Saturday, September 29, 2012

The Little Stranger - Sarah Waters

Title: The Little Stranger
Author: Sarah Waters
Hardcover: 463 pages
Publisher: Riverhead Books/Penguin
Published date: 2009
FTC: bought at library book sale

Sarah Waters is an author I've been meaning to read for years.  I've accumulated all of her books except Affinity and have been needing an excuse to read one of her books. So when I heard through Carl's R.I.P. VII experience that Andi and Heather were hosting a Read-a-long of The Little Stranger at their blog Estella Society, I had to join along.

Bad me.  I read up to halfway a bit early - too early to post my halfway thoughts - and then I jumped the gun and had to finish it. So I failed at the "read-a-long" part but I succeeded in reading my first Sarah Waters novel and I thoroughly enjoyed it.  Talk about a well-written gothic ghost story. No wonder she is always getting shortlisted for the The Man Booker and The Orange Prizes.

Back of the Book:

With The Little Stranger, Waters revisits the fertile setting of Britain in the 1940s-and gives us a sinister tale of a haunted house, brimming with the rich atmosphere and psychological complexity that have become hallmarks of Waters's work.

The Little Stranger follows the strange adventures of Dr. Faraday, the son of a maid who has built a life of quiet respectability as a country doctor. One dusty postwar summer in his home of rural Warwickshire, he is called to a patient at Hundreds Hall. Home to the Ayres family for more than two centuries, the Georgian house, once grand and handsome, is now in decline-its masonry crumbling, its gardens choked with weeds, the clock in its stable yard permanently fixed at twenty to nine. But are the Ayreses haunted by something more ominous than a dying way of life? Little does Dr. Faraday know how closely, and how terrifyingly, their story is about to become entwined with his.

My thoughts:

I knew when I finally picked up one of Sarah Waters' novels, I would wonder why it ever took me so long to read one. I was totally right.  Pick up a glass of wine or a cup of english tea, settle into your couch, light a few mood candles for creepy effect, and delve into her gothic tale.

I loved it.  It's so weird because it's a book that takes SO incredibly long to tell the tale and as I was trying to describe it to my husband, I was really at loss for words on how to relate the story.  I just was hooked.  Sarah Waters is an amazing writer.  I got so wrapped up in the crumbling mansion, the absolute normalcy of the Ayres family as they just try to keep the estate going, and the "little stranger" aspect....awesome. The story is written all from Dr. Faraday's perspective and he seems or is such a respectable and likeable character.  For some reason I kept thinking of Dr. Faraday looking like Mr. Bates from Downton Abbey -- not your traditional handsome or young guy but someone you still root for nonetheless. I had a harder time pinning Caroline down until I finally pictured her like Kelly Macdonald.  It totally fit.  Roderick was super easy -- he's totally Harry Lloyd as Herbert Pocket from Great Expectations.  For some reason I'm on a huge kick of casting characters in my head as I read books.  Moving on...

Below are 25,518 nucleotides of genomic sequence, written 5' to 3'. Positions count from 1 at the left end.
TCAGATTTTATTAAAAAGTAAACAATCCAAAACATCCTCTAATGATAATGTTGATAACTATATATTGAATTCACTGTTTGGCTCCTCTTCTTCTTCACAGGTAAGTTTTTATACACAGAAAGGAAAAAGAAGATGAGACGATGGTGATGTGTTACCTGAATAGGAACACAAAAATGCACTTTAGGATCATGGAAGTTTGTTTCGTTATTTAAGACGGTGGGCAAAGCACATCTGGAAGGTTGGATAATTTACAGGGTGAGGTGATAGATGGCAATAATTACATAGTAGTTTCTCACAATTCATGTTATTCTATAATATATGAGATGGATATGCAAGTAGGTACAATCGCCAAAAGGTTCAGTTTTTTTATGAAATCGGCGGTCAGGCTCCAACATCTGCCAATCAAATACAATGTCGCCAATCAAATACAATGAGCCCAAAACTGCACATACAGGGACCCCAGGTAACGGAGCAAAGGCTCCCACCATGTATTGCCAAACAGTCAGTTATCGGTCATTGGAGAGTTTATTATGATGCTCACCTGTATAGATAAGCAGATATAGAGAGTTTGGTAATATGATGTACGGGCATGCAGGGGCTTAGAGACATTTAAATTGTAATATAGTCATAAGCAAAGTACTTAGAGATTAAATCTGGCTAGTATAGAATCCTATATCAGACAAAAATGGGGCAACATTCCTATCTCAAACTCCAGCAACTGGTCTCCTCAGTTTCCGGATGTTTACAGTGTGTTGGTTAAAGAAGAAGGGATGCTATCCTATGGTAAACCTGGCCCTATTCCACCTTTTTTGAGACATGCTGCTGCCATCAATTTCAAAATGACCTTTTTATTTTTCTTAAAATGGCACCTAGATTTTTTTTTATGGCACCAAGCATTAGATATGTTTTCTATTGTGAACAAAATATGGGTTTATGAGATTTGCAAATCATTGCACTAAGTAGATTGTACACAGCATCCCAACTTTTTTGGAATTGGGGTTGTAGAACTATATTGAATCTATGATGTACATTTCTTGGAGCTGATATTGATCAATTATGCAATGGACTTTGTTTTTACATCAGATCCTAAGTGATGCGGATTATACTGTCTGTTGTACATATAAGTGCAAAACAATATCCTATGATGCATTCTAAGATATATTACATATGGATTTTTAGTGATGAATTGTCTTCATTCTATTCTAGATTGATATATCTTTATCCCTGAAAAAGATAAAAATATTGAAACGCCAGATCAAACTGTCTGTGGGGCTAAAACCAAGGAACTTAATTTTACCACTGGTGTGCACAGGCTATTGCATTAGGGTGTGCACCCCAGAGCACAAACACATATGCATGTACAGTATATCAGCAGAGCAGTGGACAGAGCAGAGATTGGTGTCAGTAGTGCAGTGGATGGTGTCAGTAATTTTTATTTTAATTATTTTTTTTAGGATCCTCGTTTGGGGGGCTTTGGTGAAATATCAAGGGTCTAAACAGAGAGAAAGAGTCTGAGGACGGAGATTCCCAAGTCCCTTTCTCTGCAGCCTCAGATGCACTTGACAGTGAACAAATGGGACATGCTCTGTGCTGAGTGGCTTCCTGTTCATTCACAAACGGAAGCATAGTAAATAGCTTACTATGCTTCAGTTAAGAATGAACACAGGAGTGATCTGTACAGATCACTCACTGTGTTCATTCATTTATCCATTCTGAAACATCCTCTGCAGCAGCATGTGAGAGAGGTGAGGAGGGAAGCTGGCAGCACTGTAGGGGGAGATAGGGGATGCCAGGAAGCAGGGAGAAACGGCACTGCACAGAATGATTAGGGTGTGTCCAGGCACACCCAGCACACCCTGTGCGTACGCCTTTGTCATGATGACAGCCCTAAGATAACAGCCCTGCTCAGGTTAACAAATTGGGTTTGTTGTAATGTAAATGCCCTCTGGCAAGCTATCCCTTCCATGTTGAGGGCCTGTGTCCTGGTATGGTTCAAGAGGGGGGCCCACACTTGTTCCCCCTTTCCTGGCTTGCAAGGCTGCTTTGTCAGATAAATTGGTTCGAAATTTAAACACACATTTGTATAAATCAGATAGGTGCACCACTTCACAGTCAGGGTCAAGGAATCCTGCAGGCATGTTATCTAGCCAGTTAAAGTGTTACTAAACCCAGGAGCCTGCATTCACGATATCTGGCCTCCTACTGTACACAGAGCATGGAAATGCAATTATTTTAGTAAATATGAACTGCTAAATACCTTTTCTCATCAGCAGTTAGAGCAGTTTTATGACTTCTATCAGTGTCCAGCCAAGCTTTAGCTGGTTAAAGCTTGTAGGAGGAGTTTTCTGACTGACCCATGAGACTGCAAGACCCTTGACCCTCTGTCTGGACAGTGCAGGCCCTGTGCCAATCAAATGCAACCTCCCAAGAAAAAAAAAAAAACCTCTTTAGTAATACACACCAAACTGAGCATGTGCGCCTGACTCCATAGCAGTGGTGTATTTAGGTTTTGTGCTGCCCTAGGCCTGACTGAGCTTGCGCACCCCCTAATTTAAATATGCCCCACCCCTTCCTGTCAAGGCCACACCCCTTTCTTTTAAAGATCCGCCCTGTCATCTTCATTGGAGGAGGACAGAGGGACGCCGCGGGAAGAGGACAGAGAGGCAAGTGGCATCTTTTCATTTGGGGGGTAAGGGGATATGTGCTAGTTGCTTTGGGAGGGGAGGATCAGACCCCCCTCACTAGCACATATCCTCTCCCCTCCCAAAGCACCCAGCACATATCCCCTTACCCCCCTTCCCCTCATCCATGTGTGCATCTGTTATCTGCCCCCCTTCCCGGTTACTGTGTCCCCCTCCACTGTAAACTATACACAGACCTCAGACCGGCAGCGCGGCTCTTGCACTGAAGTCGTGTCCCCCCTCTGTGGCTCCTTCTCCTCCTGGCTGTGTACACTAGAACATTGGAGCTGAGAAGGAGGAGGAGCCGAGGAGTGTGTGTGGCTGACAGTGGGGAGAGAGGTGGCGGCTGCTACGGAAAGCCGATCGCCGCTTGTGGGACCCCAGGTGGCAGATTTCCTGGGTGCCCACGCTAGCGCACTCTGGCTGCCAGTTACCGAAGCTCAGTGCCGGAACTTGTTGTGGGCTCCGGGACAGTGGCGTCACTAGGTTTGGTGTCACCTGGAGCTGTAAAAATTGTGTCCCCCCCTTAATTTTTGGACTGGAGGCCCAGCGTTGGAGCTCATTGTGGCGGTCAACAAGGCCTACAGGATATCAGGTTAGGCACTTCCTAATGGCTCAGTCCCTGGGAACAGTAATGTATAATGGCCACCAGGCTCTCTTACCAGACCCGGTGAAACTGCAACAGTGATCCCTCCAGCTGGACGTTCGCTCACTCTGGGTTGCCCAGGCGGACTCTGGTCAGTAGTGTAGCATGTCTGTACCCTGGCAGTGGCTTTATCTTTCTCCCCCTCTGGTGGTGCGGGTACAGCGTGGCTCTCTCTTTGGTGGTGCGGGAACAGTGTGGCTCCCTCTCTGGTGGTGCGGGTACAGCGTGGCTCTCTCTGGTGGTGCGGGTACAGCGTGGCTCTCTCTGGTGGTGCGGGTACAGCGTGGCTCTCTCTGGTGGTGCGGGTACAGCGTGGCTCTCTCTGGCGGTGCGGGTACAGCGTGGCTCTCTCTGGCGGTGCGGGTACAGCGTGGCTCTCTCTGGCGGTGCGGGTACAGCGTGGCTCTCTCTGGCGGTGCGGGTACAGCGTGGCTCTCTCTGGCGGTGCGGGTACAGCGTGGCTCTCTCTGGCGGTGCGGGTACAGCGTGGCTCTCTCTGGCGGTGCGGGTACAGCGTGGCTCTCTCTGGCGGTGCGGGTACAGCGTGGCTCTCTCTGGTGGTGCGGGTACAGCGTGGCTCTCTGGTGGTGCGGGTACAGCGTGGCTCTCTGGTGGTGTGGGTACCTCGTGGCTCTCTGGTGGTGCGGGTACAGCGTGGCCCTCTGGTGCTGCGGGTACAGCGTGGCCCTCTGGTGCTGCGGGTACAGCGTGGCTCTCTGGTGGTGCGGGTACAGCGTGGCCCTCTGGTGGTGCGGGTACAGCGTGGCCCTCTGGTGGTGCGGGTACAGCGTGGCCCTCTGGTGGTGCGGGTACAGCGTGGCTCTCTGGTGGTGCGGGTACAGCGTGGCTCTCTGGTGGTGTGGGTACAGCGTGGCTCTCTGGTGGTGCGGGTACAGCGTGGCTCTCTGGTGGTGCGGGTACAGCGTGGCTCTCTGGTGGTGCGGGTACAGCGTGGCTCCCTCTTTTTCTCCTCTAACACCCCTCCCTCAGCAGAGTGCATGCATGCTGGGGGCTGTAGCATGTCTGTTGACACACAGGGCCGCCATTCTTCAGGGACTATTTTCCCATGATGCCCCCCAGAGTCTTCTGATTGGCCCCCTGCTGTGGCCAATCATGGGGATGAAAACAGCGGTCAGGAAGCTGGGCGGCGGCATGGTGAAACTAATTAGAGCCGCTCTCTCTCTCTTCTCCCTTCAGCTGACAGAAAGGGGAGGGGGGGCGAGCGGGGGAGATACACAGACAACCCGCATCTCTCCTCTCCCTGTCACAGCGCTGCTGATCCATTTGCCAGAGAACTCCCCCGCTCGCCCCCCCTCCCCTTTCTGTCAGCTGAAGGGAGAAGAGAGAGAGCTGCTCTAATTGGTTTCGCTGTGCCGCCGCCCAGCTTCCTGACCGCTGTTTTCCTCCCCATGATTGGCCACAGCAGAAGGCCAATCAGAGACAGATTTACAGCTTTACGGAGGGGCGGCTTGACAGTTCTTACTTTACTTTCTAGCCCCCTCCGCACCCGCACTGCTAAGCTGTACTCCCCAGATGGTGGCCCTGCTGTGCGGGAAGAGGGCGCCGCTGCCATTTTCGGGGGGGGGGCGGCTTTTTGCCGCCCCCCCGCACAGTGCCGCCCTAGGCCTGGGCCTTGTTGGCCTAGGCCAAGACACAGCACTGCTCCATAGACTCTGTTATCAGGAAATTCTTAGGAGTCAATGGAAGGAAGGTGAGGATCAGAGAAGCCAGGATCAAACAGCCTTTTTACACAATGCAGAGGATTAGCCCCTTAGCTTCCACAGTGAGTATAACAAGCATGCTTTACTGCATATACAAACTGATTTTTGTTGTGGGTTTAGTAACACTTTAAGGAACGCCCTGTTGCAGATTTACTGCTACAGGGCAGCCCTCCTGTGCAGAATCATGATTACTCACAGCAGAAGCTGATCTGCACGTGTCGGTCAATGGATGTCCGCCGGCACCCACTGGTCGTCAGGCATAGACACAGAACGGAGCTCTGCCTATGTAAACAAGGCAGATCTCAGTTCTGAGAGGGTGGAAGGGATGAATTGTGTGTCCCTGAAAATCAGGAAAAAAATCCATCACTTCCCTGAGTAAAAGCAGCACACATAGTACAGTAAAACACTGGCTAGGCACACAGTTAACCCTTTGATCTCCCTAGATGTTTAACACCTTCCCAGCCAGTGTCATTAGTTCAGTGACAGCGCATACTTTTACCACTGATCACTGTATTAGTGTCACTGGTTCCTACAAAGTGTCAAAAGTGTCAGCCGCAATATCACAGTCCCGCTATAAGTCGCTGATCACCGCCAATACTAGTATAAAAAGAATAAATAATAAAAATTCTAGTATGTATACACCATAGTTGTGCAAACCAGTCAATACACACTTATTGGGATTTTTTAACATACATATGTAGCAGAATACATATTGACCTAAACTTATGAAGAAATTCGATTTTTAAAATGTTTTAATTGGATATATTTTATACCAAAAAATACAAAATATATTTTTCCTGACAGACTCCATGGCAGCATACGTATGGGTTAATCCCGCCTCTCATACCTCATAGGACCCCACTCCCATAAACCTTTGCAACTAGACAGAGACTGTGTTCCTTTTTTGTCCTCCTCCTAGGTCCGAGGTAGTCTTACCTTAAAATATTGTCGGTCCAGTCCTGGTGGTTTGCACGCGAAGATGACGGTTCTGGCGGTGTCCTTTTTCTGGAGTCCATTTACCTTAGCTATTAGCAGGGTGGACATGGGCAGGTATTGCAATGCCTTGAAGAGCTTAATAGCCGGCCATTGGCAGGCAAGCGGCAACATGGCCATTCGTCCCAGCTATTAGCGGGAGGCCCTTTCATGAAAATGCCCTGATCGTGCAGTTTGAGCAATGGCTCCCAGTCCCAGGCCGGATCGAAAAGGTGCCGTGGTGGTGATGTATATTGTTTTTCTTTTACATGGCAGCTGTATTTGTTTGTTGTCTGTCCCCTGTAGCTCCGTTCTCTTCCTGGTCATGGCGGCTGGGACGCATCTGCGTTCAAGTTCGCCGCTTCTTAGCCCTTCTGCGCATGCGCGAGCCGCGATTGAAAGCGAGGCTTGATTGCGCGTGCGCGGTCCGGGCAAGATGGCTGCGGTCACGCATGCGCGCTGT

I absolutely adored the theme of how upper class families with estates like these had such a hard time hanging on and managing them after the two world wars. Times were changing.  This seems like such an interesting theme lately that I hit on while reading The Orchid House (my review) as well.

My only problem with the book is probably the length.  I didn't really feel it's length until halfway through and then I had that nagging feeling of "where is this going?? and why is it taking so long??" but then it started to get more spooky so it was fine.  Still.  Cut a 100 pages or so and it'd still be awesome.

That and the ending.  But I'm not going to tell you unless you've read it so that means it's...

SPOILER TIME!!  I get to do this because of the read-a-long part :)

First of all -- how awesome is it that Dr Faraday was the narrator and at the end I just didn't know if he was lying to me, if he was deluding himself, or if it really was a ghost?  What do you think?  Do you think the Little Stranger was Dr Faraday, the ghost of the dead child, a different ghostly thing, the family just going nuts...???  I just don't know!!  And that's how it ends! You just don't know!! ARG! After I finished the book I rudely snapped the book shut and my husband looked up at me and my disgusted face and asked how it ended. I said "I don't know, it's one of those types of endings" a "cliff-hanger" almost.  I was annoyed.  But thinking back on it, I think I actually like the up in the air ending better than it all spelled out. It's so much creepier and disturbing that way.

As usual, if you head over to Carl's review of The Little Stranger and hit up his Spoiler section - he does an awesome job dissecting the thoughts and controversies over what we all think might have happened.  I like the idea of it being Dr Faraday's ghost -- seriously you have to head over there to see how that makes absolute sense.


So while at first I had serious issues with the ending, it ended up being perfect because as I see it, any book or ending that makes a ton of people want to discuss and blab about and Google other people's reaction seems like a winner to me.  Awesome job Sarah Waters.

Also Reviewed by:

Head over to Estella Society's Wrap up for a whole list of linky's


  1. This sounds great!! Anything like The Uninvited Guests? Or much more scary?

  2. I just called my library and they are holding the audiobook of The Little Stranger for me. I'll pick it up tomorrow and can't wait to start listening! :)

  3. The audiobook of The Little Stranger is waiting for me at our library. I hope it doesn't scare me too much. ;)